By Dan McDonald
New Bedford is the only community in the state to have two Chapter 43D projects break ground since the permitting expediting process was introduced on Jan. 2, 2007.
Such an embrace of the program was recognized at a Statehouse event celebrating the state’s attempts to streamline permitting on Tuesday.
New Bedford opted into the program, which guarantees local permitting decisions on select “priority development sites within 180 days,” according to the state’s website, on April 9, 2008.
“New Bedford was pretty revolutionary,” said April Anderson Lamoureux, the state’s permit ombudsman. “They came in with six sites right off the bat. And they’ve already developed two of them.”
One of the developed sites, the Fairfield Inn & Suites by Marriott, located on MacArthur Drive, was permitted in 35 days, ending in February 2009. The ribbon cutting was held earlier this summer.
The other site, the Riverside Landing, which calls for a Market Basket on Coggeshall Street, was permitted within 60 days, ending in May 2009. That project is under construction with a fall ribbon cutting scheduled for retail anchor Market Basket. That first phase of the project will bring 150 permanent jobs into the city, said Matthew A. Morrissey, the executive director for the New Bedford Economic Development Council. The second phase calls for a boathouse, restaurant and medical office space, he said.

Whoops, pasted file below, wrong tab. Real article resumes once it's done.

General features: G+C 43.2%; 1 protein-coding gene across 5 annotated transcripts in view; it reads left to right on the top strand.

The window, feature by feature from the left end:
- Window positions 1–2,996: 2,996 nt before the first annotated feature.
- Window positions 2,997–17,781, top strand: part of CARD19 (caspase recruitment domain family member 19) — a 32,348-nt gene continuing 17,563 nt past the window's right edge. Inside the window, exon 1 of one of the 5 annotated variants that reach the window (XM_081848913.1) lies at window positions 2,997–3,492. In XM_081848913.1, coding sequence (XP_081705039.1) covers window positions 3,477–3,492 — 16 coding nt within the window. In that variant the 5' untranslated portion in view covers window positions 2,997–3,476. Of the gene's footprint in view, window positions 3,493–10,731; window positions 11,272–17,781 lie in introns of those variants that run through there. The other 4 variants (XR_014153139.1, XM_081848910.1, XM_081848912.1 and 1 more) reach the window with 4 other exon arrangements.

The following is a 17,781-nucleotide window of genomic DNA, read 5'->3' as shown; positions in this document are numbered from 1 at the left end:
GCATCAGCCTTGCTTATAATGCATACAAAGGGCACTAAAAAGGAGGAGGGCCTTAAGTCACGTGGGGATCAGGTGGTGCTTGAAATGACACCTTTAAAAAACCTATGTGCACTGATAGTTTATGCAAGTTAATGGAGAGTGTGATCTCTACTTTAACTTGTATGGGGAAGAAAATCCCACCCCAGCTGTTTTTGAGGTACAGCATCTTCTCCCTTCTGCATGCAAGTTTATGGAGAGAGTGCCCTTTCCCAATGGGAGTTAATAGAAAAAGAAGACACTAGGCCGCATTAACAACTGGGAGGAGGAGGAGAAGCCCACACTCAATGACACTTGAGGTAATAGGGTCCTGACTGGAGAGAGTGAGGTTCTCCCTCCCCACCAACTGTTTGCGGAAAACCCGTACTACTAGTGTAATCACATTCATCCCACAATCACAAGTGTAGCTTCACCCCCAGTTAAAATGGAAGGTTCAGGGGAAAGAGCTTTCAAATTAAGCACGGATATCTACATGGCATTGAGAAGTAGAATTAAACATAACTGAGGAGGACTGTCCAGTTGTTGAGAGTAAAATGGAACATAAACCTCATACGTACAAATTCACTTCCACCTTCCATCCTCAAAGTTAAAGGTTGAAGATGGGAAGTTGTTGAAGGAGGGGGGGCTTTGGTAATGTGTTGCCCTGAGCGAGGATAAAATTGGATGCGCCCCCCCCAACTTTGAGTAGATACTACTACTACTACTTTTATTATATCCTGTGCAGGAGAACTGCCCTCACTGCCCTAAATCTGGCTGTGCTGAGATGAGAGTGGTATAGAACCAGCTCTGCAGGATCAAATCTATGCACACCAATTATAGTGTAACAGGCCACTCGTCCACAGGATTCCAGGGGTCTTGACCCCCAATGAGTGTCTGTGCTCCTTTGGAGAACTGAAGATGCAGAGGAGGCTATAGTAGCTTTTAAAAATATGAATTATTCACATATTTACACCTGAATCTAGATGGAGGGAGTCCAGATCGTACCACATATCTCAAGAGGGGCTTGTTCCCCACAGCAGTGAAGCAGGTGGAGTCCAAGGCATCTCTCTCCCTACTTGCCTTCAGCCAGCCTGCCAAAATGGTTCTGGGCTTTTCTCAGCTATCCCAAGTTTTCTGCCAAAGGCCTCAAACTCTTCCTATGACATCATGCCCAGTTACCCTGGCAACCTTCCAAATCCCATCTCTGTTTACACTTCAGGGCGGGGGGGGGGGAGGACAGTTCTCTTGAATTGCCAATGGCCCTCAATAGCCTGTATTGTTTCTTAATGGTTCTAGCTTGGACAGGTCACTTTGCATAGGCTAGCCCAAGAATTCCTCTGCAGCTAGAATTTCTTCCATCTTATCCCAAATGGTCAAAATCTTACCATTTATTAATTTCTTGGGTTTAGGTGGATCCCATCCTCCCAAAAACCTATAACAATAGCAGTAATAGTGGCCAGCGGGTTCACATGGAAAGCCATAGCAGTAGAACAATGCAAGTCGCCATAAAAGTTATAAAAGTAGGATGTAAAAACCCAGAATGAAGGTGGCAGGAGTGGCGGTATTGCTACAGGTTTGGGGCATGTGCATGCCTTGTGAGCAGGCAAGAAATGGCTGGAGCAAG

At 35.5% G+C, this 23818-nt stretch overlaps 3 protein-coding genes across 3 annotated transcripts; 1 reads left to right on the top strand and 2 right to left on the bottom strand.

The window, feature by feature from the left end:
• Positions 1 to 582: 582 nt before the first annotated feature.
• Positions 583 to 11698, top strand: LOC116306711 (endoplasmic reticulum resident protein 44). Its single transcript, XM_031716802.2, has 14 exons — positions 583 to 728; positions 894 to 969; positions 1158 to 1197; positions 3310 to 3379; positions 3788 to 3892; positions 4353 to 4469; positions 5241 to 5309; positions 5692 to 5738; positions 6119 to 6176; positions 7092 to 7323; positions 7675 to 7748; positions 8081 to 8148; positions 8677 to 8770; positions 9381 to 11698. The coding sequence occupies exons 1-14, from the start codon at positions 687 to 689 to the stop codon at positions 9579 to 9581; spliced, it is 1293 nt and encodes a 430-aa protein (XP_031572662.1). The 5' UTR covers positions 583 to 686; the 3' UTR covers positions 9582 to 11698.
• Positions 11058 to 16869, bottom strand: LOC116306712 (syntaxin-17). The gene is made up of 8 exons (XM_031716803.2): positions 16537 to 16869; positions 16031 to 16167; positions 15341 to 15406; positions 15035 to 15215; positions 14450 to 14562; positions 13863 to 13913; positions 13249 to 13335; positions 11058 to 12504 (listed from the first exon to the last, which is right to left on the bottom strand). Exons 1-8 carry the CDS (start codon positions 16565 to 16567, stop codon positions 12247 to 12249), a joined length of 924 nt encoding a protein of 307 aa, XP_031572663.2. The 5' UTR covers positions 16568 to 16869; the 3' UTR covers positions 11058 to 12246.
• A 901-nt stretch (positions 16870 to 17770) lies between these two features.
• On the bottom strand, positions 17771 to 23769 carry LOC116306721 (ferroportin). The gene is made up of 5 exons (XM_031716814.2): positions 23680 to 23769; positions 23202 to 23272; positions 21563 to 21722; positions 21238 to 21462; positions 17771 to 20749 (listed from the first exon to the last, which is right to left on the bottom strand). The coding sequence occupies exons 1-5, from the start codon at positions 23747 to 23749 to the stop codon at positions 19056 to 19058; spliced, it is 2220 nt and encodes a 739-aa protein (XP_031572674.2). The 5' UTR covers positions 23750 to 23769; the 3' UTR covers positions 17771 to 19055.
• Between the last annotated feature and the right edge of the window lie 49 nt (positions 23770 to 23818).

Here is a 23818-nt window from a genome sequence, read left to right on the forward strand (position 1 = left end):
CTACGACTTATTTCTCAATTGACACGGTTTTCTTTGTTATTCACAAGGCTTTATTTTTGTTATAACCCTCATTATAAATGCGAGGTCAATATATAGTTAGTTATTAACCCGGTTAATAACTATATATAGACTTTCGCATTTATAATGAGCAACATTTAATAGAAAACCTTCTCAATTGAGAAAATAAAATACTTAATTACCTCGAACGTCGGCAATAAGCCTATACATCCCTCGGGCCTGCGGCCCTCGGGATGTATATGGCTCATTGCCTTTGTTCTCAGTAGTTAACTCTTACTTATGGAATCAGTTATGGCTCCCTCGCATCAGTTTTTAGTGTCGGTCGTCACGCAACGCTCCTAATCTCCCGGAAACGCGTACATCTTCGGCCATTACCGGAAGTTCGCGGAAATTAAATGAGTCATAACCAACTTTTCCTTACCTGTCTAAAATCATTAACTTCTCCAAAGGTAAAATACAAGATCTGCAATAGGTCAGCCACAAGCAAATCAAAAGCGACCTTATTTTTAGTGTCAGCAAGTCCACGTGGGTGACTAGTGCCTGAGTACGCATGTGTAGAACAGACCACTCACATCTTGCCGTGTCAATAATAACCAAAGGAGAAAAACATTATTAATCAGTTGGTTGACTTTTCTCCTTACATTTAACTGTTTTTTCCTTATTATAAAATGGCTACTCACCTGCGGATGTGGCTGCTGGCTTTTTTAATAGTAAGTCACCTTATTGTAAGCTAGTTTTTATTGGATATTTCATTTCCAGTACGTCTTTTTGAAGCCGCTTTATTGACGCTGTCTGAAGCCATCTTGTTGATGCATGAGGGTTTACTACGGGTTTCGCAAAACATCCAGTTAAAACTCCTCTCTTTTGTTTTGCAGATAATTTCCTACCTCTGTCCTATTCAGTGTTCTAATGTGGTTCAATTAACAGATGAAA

The other 43D-designated sites that have yet to culminate with groundbreakings include the former Goodyear site, an 11-acre swath located in the South End, and three biomedical sites in the New Bedford Business Park.
“Expedited permitting is something the market is telling us is important,” Anderson Lamoureux said. “One of the first questions we hear is: How quickly can I get a shovel in the ground?”
Under 43D, the designated sites must be zoned for commercial or industrial development and must be eligible for the development or redevelopment of a building of at least 50,000-square-feet of gross floor area. The site must be approved by the state’s Interagency Permitting Board.
July 28, 2010
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By Dan McDonald